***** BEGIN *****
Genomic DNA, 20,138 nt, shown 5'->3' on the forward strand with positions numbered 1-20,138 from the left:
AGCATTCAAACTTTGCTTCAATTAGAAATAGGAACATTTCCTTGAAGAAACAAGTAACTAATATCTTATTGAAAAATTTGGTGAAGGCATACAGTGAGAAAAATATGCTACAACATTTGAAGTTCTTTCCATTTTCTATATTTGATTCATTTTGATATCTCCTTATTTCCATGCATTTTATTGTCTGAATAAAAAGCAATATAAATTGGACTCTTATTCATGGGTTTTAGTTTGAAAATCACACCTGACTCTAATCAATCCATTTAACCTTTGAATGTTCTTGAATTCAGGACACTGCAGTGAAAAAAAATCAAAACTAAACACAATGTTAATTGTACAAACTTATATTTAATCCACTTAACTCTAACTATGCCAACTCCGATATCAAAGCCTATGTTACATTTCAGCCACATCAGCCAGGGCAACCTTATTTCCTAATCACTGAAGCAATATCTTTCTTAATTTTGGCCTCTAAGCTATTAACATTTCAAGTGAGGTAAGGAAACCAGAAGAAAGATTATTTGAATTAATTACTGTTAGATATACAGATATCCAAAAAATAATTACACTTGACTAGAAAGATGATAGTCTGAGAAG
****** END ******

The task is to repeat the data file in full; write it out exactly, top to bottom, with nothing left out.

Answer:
Genomic DNA, 20,138 nt, shown 5'->3' on the forward strand with positions numbered 1-20,138 from the left:
AGCATTCAAACTTTGCTTCAATTAGAAATAGGAACATTTCCTTGAAGAAACAAGTAACTAATATCTTATTGAAAAATTTGGTGAAGGCATACAGTGAGAAAAATATGCTACAACATTTGAAGTTCTTTCCATTTTCTATATTTGATTCATTTTGATATCTCCTTATTTCCATGCATTTTATTGTCTGAATAAAAAGCAATATAAATTGGACTCTTATTCATGGGTTTTAGTTTGAAAATCACACCTGACTCTAATCAATCCATTTAACCTTTGAATGTTCTTGAATTCAGGACACTGCAGTGAAAAAAAATCAAAACTAAACACAATGTTAATTGTACAAACTTATATTTAATCCACTTAACTCTAACTATGCCAACTCCGATATCAAAGCCTATGTTACATTTCAGCCACATCAGCCAGGGCAACCTTATTTCCTAATCACTGAAGCAATATCTTTCTTAATTTTGGCCTCTAAGCTATTAACATTTCAAGTGAGGTAAGGAAACCAGAAGAAAGATTATTTGAATTAATTACTGTTAGATATACAGATATCCAAAAAATAATTACACTTGACTAGAAAGATGATAGTCTGAGAAG